Overdose Awareness Day Event Offers Helpful Resources – Medford News, Weather, Sports, Breaking News
An opioid overdose antidote nasal spray will be handed out on an overdose awareness day in Medford on Saturday. Photo file
Dependency, health care, housing assistance available
More than 20 organizations providing addiction help, mental and physical health care, housing and more will be on hand during a Southern Oregon Overdose Awareness Day in Medford.
“We want people to be able to reach out, connect to services, get advice and talk to someone,” said Julia Pinsky, co-founder of Max’s Mission and organizer of the local event.
The event will take place Saturday from 2 p.m. to 5 p.m. at Hawthorne Park, located along East Main, Hawthorne and East Jackson streets in Medford.
Organizations will set up kiosks and talk to visitors looking for information and help for themselves or a loved one.
Substance abuse treatment providers, organizations that provide Oregon Health Plan insurance benefits, the La Clinica network of health care clinics, mental health organizations and housing support groups will be among participants in the event.
Pinsky said mental health issues and substance use are often linked, with issues such as depression or anxiety sometimes contributing to drug use and drug use triggering or exacerbating mental health issues.
Dual Diagnosis Anonymous of Oregon and the Southern Oregon Chapter of the National Alliance on Mental Illness will be among the organizations providing support.
The stress and isolation of the COVID-19 pandemic, coupled with the growing prevalence of life-threatening fentanyl in the drug supply, have helped fuel an increase in overdose deaths in Jackson County and across the country .
In Jackson County, 30 people died from overdoses in 2019. That number increased 36.7% to 41 deaths in 2020, according to the Jackson County Sheriff’s Office.
Nationally, overdose deaths increased 29.4% from 2019 to 2020, according to the federal Centers for Disease Control and Prevention.
Max’s Mission, which is known for providing free opioid overdose reversal kits, will offer kits as well as training on how to use them to save a life. Pinsky’s son, Max, died of an overdose in Ashland in 2013, which prompted her and her husband to found the nonprofit.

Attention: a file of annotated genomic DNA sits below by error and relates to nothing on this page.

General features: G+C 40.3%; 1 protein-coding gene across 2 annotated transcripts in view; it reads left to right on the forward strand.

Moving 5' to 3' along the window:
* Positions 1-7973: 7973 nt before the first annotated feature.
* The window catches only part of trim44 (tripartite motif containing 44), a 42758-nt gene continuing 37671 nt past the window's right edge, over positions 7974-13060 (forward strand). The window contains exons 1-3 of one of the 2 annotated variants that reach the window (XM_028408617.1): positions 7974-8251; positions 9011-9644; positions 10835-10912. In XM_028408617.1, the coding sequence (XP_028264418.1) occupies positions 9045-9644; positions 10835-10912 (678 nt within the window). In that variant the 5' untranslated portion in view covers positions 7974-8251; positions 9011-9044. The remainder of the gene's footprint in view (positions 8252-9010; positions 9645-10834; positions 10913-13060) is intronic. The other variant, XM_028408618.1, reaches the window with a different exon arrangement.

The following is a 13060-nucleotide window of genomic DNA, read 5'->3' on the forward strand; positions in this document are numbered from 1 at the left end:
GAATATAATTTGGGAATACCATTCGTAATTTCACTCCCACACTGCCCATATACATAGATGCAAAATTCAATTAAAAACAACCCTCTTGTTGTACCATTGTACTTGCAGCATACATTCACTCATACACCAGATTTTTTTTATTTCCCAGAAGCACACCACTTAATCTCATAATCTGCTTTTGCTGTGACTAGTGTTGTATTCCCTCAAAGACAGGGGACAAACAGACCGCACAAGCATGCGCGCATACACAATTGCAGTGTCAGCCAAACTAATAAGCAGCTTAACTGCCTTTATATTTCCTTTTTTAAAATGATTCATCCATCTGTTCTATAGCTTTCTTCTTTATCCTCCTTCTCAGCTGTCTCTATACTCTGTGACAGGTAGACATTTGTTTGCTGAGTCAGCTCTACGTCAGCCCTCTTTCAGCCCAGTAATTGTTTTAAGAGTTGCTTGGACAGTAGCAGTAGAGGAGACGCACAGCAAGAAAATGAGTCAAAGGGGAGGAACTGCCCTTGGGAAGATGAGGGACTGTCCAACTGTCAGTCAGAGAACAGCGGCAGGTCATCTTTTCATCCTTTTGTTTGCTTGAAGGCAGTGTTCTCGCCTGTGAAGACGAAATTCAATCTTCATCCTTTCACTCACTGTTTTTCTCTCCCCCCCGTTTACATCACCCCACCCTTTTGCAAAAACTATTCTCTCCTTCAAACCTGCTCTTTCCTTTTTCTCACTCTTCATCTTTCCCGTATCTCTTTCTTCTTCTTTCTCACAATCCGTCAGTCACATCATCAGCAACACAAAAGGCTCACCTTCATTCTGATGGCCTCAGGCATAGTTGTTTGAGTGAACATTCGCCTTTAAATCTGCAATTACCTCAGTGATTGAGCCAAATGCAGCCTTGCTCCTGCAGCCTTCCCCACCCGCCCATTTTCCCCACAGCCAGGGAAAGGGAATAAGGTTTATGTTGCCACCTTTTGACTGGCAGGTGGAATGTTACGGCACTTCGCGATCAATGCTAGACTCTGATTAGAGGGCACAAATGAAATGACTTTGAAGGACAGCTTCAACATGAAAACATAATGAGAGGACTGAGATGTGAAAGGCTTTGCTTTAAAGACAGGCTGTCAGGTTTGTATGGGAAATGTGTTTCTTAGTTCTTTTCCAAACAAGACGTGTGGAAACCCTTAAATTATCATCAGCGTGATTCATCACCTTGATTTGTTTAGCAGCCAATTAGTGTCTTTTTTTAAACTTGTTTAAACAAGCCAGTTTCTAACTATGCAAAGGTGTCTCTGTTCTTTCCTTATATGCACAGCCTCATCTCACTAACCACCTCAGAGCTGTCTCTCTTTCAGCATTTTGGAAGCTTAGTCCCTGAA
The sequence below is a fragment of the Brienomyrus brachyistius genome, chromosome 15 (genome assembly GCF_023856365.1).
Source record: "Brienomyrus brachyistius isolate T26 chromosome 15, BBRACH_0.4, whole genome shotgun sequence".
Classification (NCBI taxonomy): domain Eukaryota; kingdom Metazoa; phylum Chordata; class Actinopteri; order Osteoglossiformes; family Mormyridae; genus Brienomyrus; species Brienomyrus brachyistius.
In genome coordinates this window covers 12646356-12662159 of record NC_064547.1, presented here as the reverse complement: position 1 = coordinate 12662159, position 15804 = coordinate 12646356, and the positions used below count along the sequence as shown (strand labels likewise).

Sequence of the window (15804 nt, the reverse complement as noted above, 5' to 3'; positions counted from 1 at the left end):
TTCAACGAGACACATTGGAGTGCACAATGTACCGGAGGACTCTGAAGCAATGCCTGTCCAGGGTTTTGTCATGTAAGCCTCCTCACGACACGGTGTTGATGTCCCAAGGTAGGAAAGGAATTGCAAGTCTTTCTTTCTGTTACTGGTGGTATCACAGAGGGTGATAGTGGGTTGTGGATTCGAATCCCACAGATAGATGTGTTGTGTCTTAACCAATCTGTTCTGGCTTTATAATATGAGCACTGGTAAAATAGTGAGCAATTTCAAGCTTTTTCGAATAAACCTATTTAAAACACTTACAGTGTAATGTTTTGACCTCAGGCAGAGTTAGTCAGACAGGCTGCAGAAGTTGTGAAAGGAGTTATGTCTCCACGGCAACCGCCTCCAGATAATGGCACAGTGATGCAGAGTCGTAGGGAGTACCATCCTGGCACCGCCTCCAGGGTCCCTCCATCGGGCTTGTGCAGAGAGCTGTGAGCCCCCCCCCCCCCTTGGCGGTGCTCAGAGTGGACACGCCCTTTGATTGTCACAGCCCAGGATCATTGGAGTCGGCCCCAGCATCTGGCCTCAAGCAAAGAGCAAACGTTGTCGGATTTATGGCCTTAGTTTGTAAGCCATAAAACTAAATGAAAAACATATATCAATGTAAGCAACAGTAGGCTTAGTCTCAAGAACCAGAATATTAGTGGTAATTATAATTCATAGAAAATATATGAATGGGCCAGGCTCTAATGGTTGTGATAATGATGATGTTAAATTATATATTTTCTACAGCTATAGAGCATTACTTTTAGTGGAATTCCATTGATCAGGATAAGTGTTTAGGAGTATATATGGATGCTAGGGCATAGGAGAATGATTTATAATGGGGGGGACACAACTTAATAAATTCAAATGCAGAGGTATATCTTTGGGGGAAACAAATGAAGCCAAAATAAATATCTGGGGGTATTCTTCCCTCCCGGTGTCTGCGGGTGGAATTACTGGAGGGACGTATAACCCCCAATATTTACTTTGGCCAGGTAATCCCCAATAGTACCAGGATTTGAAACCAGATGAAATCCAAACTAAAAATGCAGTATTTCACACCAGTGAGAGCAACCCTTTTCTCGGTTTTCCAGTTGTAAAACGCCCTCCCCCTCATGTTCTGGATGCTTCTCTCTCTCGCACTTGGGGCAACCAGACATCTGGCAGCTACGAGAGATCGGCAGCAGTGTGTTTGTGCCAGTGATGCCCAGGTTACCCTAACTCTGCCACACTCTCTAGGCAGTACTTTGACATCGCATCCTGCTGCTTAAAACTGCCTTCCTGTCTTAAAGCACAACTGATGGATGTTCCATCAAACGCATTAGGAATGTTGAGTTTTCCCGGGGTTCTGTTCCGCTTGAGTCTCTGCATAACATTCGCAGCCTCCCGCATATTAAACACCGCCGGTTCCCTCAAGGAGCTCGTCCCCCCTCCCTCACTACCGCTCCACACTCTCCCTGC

Visitors to the event can learn more about drug treatment. Prescription drugs can help relieve withdrawal symptoms and drug cravings, improving the chances of overcoming addiction.
“It’s about letting people take control of their lives and not having food cravings,” Pinsky said.
A specialist will be available to help people remove eligible offenses, such as drug possession convictions, from their criminal records. Having a criminal record can prevent some people from finding employment and improving their lives.
The Overdose Awareness Day event will provide a place to remember those who have died of an overdose.
“People will talk about those they lost recently and years ago. Anyone can bring a photo of someone they’ve lost and post it, ”Pinsky said.
Originally scheduled for August, this year’s Overdose Awareness Day in Medford has been pushed back to October due to a summer and fall increase in COVID-19 cases. A drop in cases allowed the event to move forward.
Last year’s overdose awareness day in Medford was limited to a scaled-down version.
Observed annually, International Overdose Awareness Day is an opportunity to remember those who have died and take action to prevent future overdoses. Organizations often show their support by hanging purple lights.
For more information on the local event or Max’s mission, see maxsmission.org.
Contact Mail Tribune reporter Vickie Aldous at 541-776-4486 or firstname.lastname@example.org. Follow her on Twitter @VickieAldous.